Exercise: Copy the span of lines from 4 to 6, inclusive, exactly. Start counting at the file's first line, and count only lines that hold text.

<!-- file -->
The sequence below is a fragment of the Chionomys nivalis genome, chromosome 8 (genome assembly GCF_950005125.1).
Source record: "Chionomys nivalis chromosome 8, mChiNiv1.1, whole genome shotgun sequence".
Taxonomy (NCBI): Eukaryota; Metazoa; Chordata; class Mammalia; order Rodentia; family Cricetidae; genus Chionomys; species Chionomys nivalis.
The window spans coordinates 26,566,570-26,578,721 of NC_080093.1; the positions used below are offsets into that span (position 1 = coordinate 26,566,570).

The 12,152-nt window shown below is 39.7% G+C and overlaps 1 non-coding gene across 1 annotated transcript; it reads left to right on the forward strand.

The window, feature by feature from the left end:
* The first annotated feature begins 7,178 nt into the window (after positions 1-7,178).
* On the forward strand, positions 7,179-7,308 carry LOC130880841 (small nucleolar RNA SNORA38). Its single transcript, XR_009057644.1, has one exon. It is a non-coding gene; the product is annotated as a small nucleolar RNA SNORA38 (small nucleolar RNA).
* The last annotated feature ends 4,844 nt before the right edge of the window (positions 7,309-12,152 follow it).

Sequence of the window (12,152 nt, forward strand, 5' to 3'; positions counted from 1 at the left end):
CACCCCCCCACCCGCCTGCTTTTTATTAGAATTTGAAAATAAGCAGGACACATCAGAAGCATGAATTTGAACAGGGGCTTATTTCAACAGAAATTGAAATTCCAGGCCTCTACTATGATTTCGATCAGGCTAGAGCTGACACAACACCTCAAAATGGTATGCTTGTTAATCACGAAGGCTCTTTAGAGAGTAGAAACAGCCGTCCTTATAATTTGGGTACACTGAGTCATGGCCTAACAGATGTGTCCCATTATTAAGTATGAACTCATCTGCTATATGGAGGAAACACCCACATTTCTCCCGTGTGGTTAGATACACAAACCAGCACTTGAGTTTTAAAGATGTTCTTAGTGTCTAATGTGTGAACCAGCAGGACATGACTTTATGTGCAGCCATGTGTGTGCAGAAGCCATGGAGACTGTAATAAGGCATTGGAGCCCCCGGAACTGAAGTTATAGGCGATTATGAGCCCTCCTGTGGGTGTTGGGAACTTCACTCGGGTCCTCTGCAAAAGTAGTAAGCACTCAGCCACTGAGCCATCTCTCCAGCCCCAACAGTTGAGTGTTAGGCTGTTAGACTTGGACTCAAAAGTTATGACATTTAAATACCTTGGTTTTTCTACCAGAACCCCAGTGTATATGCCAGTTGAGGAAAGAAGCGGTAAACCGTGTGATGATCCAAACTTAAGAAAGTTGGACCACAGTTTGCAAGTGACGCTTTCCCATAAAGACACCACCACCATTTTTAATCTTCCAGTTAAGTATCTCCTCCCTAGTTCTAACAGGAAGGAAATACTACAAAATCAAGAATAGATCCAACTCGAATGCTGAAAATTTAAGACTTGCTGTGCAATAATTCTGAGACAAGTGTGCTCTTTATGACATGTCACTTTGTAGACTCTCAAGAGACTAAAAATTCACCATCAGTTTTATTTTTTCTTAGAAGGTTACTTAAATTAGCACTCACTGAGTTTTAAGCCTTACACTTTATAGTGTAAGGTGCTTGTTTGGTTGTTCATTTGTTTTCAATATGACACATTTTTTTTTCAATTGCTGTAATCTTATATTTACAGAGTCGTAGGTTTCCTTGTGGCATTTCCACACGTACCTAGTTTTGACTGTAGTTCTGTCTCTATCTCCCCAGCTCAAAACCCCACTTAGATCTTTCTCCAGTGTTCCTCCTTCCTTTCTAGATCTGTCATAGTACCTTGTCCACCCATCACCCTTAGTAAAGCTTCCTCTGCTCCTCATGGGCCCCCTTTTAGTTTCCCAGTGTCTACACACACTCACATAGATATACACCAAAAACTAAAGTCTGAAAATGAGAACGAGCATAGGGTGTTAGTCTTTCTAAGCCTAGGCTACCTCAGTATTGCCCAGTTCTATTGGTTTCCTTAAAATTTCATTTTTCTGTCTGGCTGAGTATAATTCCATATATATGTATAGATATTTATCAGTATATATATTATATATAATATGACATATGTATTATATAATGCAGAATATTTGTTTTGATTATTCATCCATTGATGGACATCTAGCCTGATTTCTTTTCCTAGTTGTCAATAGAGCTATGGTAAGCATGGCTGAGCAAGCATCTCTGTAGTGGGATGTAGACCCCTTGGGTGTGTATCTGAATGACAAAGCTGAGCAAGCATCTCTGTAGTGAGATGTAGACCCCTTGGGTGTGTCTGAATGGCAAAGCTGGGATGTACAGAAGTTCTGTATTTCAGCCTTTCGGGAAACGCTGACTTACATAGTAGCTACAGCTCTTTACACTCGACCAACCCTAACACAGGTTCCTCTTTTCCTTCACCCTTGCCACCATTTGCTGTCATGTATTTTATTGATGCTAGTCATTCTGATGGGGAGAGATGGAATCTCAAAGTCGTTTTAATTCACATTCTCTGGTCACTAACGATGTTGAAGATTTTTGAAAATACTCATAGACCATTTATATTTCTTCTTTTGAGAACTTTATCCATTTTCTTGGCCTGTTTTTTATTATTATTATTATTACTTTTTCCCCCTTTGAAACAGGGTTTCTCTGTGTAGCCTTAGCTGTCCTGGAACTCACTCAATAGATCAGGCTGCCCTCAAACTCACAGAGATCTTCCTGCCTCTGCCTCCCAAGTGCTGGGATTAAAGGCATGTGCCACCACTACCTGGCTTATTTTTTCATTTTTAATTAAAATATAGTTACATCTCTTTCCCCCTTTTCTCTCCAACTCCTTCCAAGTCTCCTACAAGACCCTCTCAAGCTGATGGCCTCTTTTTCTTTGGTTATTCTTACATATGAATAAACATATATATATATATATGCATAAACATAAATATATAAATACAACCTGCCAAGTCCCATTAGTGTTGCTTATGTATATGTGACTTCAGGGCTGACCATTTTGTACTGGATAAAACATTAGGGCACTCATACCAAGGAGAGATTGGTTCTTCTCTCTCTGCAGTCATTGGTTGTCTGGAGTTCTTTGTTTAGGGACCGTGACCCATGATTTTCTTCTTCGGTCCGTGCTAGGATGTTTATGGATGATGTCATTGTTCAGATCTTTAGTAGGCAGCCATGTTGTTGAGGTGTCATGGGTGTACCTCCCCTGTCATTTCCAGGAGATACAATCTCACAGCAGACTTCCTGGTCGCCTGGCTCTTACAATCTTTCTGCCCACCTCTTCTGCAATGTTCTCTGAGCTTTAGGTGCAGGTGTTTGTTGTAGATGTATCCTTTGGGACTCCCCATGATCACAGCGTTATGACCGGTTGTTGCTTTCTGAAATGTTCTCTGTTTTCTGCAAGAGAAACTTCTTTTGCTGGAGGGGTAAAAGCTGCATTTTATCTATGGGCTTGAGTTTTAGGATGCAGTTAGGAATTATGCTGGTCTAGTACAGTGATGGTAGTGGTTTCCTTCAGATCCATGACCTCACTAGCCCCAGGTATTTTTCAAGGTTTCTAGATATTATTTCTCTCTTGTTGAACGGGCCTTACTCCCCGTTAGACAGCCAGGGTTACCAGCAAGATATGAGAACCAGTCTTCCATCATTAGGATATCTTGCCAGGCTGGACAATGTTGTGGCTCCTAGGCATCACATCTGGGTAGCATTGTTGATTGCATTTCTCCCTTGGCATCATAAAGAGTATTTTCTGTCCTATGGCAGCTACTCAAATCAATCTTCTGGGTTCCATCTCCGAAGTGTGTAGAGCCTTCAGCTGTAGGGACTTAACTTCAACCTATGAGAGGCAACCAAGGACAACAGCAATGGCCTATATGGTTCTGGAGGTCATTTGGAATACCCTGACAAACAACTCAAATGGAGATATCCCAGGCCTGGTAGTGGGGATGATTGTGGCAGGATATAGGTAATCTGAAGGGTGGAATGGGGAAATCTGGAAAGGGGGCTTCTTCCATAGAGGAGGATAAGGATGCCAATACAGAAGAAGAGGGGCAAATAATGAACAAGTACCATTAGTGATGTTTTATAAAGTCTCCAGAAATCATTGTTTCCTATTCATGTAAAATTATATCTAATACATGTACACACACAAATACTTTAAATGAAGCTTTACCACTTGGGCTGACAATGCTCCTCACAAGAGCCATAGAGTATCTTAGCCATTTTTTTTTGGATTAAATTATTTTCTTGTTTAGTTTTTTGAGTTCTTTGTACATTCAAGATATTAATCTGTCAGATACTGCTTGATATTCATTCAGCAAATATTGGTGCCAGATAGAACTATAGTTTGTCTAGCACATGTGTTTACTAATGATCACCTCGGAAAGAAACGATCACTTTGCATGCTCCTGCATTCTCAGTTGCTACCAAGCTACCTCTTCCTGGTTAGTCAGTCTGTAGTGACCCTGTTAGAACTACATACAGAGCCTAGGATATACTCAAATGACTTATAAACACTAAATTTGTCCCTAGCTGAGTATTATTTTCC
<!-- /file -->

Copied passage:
The window spans coordinates 26,566,570-26,578,721 of NC_080093.1; the positions used below are offsets into that span (position 1 = coordinate 26,566,570).

The 12,152-nt window shown below is 39.7% G+C and overlaps 1 non-coding gene across 1 annotated transcript; it reads left to right on the forward strand.

The window, feature by feature from the left end: